#socialsweat at SeaWheeze

Yoga. Run. Party.

That’s how Lululemon describes and markets their annual SeaWheeze Half Marathon (and brand love-fest) in Vancouver, British Columbia.

Naturally, I wanted in.

14067944_755032871304247_1099106560834076264_o

In the spirit of full transparency I’ve run a lot of half-marathons. A couple of marathons. Lots of 10ks. I’ve loved running, I’ve hated running, I’ve complained about running, I’ve raved about running.

But SeaWheeze was literally unlike anything I’ve ever been a part of.

It was, in a sense, 10,000+ people coming together to log some miles, do some down-dog, celebrate, connect, party and #socialsweat.

It starts with the expo. (Well, it starts with registration if you’re lucky enough to snag a bib–a vast majority aren’t, so get those clicking fingers ready!) Everything is so on-brand, organized, efficient and friendly. Want your hair braided for race day? Check. Need some exclusive SeaWheeze x Lululemon branded apparel? Check. Frustrated with the plastic gear-check bags you receive at essentially every other race? Lululemon gives you a retro-gym bag with a packet of Nuun, Vega Pre-Workout Energizer and sunglasses. Don’t want to poke a hole in your pricey technical tank? This race is bib-free and instead is run via shoe tags/chips.

14053703_755032181304316_8169265388851678124_o

Everything is thought of.

There’s pre-race yoga the night before to quiet your mind, stretch your body, and allow you to take in all that Vancouver has to offer–fresh air, blue skies, sunshine, and the friendliest of people.

Race morning there’s more energy than I’ve ever seen at a race. People are hugging, smiling, talking. There’s that thing. That you can’t quite describe but you know when you see it.

Once you cross the start line, there’s excited chatter, there are focused runners and there’s this calm sense of community that everyone is running as one. Instructors, teachers, fans of the brand, runners, community members–all of them.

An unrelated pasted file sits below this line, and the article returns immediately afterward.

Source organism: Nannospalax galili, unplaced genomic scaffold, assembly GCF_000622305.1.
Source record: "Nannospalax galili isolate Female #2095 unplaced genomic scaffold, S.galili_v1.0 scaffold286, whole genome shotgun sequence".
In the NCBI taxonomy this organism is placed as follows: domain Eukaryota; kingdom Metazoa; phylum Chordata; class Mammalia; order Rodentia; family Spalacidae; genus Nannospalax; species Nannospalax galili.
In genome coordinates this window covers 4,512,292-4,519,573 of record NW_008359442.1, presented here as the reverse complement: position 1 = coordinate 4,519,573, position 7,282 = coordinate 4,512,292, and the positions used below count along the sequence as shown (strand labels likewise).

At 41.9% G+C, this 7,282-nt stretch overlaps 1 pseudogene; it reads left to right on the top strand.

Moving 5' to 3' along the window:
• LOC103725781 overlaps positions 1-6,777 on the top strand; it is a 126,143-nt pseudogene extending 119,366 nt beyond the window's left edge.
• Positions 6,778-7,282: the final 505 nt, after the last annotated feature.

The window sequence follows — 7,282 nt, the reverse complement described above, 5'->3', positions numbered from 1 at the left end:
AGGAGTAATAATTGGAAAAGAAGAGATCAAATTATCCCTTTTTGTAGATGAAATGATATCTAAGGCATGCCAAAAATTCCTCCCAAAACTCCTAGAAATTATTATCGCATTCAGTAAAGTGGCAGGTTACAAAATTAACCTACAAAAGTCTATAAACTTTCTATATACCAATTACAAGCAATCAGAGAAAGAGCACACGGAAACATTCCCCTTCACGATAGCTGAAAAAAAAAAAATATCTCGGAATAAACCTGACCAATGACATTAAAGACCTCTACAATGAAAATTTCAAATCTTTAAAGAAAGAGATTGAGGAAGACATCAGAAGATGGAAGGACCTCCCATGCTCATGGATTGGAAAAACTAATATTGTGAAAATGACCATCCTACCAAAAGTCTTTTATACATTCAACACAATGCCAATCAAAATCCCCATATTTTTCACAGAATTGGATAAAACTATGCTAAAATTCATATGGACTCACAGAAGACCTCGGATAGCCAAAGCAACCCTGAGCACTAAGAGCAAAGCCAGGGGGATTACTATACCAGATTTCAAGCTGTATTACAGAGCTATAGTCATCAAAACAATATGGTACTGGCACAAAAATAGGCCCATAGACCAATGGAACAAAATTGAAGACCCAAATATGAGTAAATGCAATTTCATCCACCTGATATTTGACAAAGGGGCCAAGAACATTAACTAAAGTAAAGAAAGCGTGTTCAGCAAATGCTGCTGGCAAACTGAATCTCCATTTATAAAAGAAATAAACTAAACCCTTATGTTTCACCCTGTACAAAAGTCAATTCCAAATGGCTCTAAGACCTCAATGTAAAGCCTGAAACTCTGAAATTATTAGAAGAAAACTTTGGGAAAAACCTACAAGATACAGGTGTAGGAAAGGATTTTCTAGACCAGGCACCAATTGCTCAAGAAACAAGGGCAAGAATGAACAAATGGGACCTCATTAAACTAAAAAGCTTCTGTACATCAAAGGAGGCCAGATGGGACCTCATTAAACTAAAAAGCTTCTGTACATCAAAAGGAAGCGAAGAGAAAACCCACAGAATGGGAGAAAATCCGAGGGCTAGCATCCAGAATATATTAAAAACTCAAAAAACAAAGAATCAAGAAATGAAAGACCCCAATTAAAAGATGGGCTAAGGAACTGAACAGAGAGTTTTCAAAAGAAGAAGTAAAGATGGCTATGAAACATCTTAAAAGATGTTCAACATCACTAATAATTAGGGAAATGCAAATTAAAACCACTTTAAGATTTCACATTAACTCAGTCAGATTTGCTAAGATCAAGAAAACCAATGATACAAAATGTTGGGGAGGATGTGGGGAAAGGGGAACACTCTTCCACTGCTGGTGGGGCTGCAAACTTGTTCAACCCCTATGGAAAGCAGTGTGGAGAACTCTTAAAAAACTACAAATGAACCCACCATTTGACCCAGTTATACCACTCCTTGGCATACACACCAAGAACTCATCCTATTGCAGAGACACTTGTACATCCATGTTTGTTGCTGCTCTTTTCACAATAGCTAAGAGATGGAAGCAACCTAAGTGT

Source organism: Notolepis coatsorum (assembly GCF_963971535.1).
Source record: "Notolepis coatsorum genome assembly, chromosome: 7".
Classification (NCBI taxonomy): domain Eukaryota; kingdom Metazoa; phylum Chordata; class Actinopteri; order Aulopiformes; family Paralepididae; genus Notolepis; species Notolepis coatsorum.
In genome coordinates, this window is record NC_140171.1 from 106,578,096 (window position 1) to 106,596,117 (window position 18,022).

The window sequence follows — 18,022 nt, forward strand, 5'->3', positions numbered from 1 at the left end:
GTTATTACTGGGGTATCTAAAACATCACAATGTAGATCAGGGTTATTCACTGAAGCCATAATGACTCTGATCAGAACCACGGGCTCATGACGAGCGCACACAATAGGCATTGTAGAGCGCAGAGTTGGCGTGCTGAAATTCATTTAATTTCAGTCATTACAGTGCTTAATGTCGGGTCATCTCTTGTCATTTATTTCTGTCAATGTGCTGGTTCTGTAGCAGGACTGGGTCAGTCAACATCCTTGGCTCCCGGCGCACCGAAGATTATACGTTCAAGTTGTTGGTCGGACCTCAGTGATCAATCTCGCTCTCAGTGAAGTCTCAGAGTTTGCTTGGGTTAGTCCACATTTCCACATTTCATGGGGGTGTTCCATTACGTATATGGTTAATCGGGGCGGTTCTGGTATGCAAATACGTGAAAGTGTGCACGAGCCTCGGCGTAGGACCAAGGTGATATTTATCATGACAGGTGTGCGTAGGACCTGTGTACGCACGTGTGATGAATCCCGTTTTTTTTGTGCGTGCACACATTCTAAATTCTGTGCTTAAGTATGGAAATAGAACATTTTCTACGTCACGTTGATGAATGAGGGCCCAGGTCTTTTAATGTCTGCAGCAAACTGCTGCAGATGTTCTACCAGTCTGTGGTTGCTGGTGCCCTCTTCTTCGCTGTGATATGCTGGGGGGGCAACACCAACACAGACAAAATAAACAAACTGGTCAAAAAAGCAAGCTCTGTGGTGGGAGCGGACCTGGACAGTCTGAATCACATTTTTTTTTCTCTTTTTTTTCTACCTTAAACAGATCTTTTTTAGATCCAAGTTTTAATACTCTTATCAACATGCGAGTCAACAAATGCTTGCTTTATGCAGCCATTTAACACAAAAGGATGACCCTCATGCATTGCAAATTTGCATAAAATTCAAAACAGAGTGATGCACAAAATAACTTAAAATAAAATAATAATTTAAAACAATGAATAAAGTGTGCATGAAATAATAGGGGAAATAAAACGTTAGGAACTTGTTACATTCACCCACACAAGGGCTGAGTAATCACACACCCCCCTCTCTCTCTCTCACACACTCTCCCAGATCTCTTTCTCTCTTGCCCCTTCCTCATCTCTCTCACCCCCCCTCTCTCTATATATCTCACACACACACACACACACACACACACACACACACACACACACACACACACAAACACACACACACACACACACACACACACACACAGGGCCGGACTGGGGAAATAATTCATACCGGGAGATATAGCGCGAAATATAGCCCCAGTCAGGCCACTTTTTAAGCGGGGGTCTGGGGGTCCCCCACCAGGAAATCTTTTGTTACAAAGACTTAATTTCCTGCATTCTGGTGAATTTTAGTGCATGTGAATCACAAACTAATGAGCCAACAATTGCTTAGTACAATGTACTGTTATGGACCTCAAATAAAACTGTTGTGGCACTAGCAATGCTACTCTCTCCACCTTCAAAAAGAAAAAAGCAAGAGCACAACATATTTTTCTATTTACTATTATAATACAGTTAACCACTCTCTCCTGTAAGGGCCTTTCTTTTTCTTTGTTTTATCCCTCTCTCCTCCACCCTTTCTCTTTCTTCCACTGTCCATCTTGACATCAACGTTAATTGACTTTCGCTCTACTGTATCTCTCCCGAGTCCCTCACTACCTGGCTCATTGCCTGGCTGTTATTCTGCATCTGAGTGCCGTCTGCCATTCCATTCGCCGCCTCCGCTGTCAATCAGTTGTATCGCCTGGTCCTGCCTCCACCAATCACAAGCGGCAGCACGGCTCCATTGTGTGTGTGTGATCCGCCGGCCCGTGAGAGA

As a runner I’ve come across a lot of cheering stations, volunteers, aid stations, pacers and crowd support. But as a runner, I’m embarrassed to say I’ve never thanked or even really acknowledged any of them. The ones who woke up at the same time I did (or earlier!) to be out there not to run, but to support people they’ve never even met. And likely never will.

At SeaWheeze? I was in the minority. Everyone was thanking them. Hugging them. Smiling at them. It made me think about why I do this. It sure isn’t to win a race (HA), or because I love running distances so much. It’s because I love to be a part of something. Embracing the people who make that something possible is the way to do it.

13988283_755065851300949_2556939811042790021_o

Did I learn something while running an endurance event?

Perhaps the most pivotal moment of the race came on the Burrard Street Bridge. Or as I like to call it, the brutal out-and-back that wouldn’t end. In true clumsy fashion, I tripped over a reflector in the road (literally glued to the road–my bad) and went down. I checked myself and got out of the way and over 15 people stopped their race, risked their PR’s and ensured I was able to get up, wasn’t injured and could start moving again before they did. Complete and total strangers. One woman ran the next mile with me “just to make sure.”

It was that connection, that sense of community that made me reevaluate my identity as a “runner.” Yes, I run for exercise, to stay physically fit, and to not go completely insane during the week. But I also and have always run to be a part of the community of runners.

I finished the race and a stranger hugged me. Normally, the germophobe in me would shrink back in horror. But I embraced it. It was pretty rad actually.

13987522_755031824637685_8215306868501604856_o

Running in San Francisco I don’t always see that, but at SeaWheeze, I did. So thank you Lululemon, runners and Vancouver for reminding me why I do this (this being run 13.1 miles at the crack of dawn) time and time again.
I owe you one.

photos via lululemon

Leave a Reply

Fill in your details below or click an icon to log in:

WordPress.com Logo

You are commenting using your WordPress.com account. Log Out / Change )

Twitter picture

You are commenting using your Twitter account. Log Out / Change )

Facebook photo

You are commenting using your Facebook account. Log Out / Change )

Google+ photo

You are commenting using your Google+ account. Log Out / Change )

Connecting to %s